Life is full of surprises, and they aren't always welcome when it comes to money. If you're in a financial bind, it can be tempting to tap into your 401(k) plan to make ends meet. However, hardship withdrawals can end up creating more hardship down the road, so you should understand the basics (and the alternatives) before you even consider taking one.

What is a 401(k) hardship withdrawal?

Unlike a loan with repayment terms and an attached interest rate, a 401(k) hardship withdrawal is exactly what it sounds like: removing a lump sum from your retirement plan to cover financial hardship.

Not everyone has the option of taking a hardship withdrawal. Assuming your 401(k) plan allows hardship withdrawals, which it is not legally required to do, you'll need to meet certain requirements.

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According to IRS regulations, a 401(k) hardship withdrawal is only allowed if you, your spouse, dependent, or adult child experience "heavy financial need" (which the IRS does not define) and don't have any other assets or savings available. Qualifying expenses include:

  • Medical bills 
  • Costs related to buying your primary residence (not including mortgage payments)
  • Postsecondary tuition and other education-related expenses for the next 12 months
  • Funds to prevent home foreclosure or rental eviction
  • Home repairs, usually caused by sudden and unexpected circumstances
  • Funeral expenses

If your circumstances don't fall within these parameters, then your plan administrator will likely ask for documentation detailing why you need the funds. In either case, if the withdrawal is approved, you can only take out enough to cover the hardship plus associated costs like late fees, taxes, etc.

Expect taxes and penalties (with a few exceptions)

Hardship withdrawals are subject to income taxes (excluding Roth 401(k) contributions) and a 10% penalty tax. For instance, suppose your income falls within the 28% income tax bracket, and you need to withdraw $40,000. You'll pay $11,200 in income taxes plus a $4,000 penalty for a total of $15,200.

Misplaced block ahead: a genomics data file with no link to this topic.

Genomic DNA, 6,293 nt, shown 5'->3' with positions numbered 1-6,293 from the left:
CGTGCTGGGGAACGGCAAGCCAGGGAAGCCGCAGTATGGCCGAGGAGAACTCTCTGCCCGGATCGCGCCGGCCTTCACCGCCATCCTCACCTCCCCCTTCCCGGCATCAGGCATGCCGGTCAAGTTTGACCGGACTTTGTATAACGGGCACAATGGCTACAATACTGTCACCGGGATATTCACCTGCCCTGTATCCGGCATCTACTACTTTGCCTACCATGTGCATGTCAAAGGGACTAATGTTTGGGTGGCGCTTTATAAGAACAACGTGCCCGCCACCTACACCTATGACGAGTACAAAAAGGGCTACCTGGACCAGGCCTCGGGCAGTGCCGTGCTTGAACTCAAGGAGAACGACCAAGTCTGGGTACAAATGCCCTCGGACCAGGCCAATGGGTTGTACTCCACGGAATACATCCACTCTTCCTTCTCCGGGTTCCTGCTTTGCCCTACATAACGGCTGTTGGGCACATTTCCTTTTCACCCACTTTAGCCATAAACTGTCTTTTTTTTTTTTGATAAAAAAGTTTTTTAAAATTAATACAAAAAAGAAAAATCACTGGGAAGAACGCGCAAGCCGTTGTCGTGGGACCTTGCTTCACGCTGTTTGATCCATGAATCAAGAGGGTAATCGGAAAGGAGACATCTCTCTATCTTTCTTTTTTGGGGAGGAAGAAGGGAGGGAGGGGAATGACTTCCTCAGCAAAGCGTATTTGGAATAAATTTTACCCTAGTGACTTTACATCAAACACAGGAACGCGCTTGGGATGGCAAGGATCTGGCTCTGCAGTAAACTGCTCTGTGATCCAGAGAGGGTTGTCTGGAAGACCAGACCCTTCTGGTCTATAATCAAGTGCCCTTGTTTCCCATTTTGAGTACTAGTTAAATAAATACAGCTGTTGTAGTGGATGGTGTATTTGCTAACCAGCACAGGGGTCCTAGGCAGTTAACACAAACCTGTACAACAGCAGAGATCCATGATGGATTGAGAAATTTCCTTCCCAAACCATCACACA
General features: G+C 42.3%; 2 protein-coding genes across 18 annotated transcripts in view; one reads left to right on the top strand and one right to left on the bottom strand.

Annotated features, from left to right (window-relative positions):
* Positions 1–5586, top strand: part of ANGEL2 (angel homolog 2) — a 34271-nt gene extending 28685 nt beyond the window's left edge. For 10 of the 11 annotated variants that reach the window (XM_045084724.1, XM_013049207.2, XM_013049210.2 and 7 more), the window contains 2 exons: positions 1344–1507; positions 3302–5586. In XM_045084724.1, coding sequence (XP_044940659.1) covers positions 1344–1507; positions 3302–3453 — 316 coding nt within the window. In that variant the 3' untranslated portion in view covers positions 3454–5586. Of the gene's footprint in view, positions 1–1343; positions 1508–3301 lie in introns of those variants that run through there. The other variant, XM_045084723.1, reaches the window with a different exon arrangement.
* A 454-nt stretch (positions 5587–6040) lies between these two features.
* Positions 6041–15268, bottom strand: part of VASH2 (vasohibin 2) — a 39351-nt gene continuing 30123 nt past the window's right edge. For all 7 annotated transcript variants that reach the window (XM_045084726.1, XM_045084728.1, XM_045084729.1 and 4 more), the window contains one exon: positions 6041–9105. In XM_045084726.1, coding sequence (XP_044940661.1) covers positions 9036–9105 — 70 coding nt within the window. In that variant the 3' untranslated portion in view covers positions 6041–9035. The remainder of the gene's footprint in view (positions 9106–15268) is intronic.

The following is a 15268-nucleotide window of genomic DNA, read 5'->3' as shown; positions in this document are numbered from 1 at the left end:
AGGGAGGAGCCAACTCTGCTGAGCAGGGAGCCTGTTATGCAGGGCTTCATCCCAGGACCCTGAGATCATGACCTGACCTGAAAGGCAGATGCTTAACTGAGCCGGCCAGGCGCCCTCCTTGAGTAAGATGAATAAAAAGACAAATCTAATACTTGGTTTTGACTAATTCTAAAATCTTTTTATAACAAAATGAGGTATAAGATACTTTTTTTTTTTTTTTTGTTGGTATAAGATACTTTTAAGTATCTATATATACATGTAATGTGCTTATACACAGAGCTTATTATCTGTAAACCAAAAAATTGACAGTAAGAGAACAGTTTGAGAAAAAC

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You can avoid paying a 10% penalty in some cases. You may be exempt from the penalty in scenarios including these common ones:

  • You're aged 59-1/2 or older.
  • You've become totally and permanently disabled.
  • The funds are needed to satisfy a court order, e.g., alimony, child support, or an IRS levy.
  • The funds go toward medical debt exceeding 7.5% of your gross adjusted income (or 10% if you're under age 65).
  • You're a service member called to active duty.
  • You're rolling the funds over to an IRA.

It'll cost you more than the taxes and penalties

Whether or not you pay taxes and penalties on your withdrawal, you'll still lose valuable retirement income. The table below illustrates how much a single withdrawal of $40,000 could cost you, assuming the funds withdrawn would otherwise have earned 7% per year in your 401(k).

401(k) Hardship Withdrawal Amount 10 Years 20 Years 30 Years
$51,200 (initial amount + 28% income tax) $100,718 $198,128 $389,747
$55,200 (initial amount + 28% income tax +10% penalty) $108,587 $213,607 $420,196

Source: Investor.gov.

Future contribution restrictions

If that weren't enough, there's one more unpleasant surprise in store: The IRS prohibits your contributions to your 401(k) plan for six months after the withdrawal. This may seem like a small price to pay, but even $1,000 in missed contributions could cost you more than $7,600 over the course of 30 years, assuming a 7% return. 

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Hardship withdrawal alternatives

Withdrawing 401(k) funds should always be a last resort, and alternatives like the ones below are less likely to damage your retirement plans.

  • Delaying major purchases. If waiting is an option, it's worth it to hold off on making a huge purchase like a home until you have the cash in hand. If you're anxious to make a change, consider temporarily diverting your retirement savings into a liquid account or high-growth stocks to supercharge your saving efforts.

  • Education grants and scholarships. An education is a valuable asset, but you may regret paying for that degree when you can't afford to retire. Contact your college's financial aid department to learn about grants, scholarships, and other financing options.

  • Individual payment agreements. If you're trying to wipe out debt, raiding your retirement fund is rarely the best way to do it. Creditors are often willing to work with loyal customers. For instance, your physician's billing department probably offers a payment plan to help you get control of your medical bills. If there's no hope that you'll up with your debt, then your creditor may even agree to lower your balance; they'd rather get something out of you than nothing. So don't respond to debt with panic. Take a breath and work with your creditors to find a smart solution.

  • A 401(k) loan. Depending on your situation and your 401(k) plan provisions, the IRS may require you to take out a 401(k) loan before considering a hardship withdrawal. While this option still comes with drawbacks -- like interest on the loan (which you repay to yourself), borrowing limits, and missed earning potential -- you won't lose hard-earned cash to taxes and penalties.
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Financial hardship can be incredibly stressful, but compounding the problem with additional losses won't help you in the long run. Take advantage of every other option before tapping into your retirement savings. Future you will be glad you did.

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